A furry house is a special place. It’s more immersive than activity by yourself. If you live there, you’ll never get PCD. It’s a dimensional crossroads where the limits of reality dissolve and you can be furry 24/7.

Inside the P.S.

Inside the Prancing Skiltaire.

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Here’s why furries are on a secret list at the California DMV.

by Patch O'Furr

Thanks to Pup Nacho for his news tip below.  First, let me ask: Are knots funny? 


If you’re giggling like I did when I posted those, you might be Furry Trash.  And you might appreciate how they only make sense for those in the know.

Having unique language is a mark of a fully-fledged subculture.  They call it slang, vernacular, cant, or cryptolect. Fans of fantasy fiction and role-playing might know about Thieves’ Cant (for criminals, beggars and hustlers, traveling performers, and carnival workers); those who study Queer theory may know Polari. (See Atlas Obscura: The Forgotten Secret Language of Gay Men.)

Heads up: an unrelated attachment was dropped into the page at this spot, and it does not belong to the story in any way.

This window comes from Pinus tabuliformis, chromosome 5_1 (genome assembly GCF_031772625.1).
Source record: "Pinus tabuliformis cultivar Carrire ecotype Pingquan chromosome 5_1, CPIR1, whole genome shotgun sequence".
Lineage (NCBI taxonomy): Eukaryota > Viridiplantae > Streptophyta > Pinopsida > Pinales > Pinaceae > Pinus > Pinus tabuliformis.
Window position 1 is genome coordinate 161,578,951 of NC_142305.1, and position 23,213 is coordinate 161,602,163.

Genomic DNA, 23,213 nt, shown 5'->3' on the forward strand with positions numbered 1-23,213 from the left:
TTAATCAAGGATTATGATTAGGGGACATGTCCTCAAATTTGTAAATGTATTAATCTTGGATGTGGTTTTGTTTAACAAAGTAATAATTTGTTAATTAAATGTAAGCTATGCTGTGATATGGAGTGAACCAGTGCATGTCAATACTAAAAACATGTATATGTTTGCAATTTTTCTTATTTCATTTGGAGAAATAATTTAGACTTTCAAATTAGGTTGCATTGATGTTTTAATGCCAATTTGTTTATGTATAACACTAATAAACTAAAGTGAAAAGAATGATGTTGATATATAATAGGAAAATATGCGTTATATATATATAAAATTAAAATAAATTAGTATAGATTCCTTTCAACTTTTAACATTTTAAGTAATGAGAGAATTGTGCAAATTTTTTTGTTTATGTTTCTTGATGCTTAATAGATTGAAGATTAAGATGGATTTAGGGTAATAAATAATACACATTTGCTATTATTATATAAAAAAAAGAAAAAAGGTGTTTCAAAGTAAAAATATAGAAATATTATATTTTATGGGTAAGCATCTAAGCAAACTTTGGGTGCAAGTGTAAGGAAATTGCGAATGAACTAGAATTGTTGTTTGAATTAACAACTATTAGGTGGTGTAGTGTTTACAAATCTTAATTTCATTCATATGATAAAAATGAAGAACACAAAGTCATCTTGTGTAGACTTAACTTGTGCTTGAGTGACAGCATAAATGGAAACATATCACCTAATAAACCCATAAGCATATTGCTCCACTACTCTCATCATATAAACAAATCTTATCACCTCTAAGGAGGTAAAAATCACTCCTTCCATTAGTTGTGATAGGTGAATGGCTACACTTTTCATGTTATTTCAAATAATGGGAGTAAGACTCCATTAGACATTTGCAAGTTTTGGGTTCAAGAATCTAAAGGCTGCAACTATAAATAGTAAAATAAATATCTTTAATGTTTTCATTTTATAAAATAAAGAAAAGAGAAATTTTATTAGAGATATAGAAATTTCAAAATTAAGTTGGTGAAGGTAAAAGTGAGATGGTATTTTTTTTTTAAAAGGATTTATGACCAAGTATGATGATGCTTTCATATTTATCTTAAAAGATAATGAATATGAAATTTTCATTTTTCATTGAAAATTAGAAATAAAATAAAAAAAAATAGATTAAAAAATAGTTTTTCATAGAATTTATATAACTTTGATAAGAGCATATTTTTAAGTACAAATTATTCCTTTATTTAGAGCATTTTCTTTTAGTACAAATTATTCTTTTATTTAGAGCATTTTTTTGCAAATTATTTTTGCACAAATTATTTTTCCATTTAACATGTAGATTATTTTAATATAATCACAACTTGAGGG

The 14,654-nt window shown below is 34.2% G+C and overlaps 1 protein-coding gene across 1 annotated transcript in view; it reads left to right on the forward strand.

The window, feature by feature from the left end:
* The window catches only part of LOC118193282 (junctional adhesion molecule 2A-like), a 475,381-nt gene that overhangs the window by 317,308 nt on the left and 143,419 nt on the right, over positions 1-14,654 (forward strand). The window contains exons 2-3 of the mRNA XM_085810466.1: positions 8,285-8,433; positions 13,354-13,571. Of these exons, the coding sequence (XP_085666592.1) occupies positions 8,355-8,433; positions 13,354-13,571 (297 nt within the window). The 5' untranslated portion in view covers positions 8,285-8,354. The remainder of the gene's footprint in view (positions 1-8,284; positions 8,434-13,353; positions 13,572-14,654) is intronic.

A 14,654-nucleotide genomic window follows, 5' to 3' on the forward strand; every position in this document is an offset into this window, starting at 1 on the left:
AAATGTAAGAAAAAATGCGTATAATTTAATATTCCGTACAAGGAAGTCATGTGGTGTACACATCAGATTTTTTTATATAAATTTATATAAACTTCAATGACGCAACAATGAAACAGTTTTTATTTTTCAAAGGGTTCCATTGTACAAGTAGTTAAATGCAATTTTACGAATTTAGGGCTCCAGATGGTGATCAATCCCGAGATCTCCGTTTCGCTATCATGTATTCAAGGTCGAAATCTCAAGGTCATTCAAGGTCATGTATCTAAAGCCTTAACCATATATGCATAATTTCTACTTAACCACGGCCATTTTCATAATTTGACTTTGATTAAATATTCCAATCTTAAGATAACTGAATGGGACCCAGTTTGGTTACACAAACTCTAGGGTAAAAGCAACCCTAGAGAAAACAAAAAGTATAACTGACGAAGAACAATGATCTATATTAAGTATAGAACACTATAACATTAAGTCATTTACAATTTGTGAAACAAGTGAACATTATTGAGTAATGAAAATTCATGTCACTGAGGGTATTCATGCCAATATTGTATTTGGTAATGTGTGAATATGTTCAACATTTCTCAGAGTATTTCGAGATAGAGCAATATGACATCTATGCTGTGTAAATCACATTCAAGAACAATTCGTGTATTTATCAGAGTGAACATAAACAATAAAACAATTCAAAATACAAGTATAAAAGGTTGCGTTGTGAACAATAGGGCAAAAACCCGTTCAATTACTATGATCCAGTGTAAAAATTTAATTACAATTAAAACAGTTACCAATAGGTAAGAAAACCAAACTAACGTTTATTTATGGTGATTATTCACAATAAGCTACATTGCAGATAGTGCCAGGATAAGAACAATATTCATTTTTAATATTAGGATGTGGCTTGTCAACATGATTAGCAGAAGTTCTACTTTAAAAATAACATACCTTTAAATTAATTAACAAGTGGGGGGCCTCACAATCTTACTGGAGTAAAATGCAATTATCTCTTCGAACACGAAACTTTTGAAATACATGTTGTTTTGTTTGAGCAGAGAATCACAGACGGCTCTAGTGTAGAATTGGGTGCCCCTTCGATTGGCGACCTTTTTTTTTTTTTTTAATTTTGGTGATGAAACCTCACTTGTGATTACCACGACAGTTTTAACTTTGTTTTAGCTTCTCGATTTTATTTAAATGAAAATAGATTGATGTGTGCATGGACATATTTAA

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FUTURE FURSUITING: furry’s most original creations and the rise of tech-enabled smart suits.

by Patch O'Furr

The most original creations of furry fandom.

Here’s a fun feature about the future.  But first, let me make a bold claim about fursuiting.

Male-Peacock-displayingMascots and costuming have been around forever. But furries are doing something new. They don’t just play with generic icons from myths and media. They add original fursonas and custom craft for everyone. It makes a subculture with personal expression beyond anything else.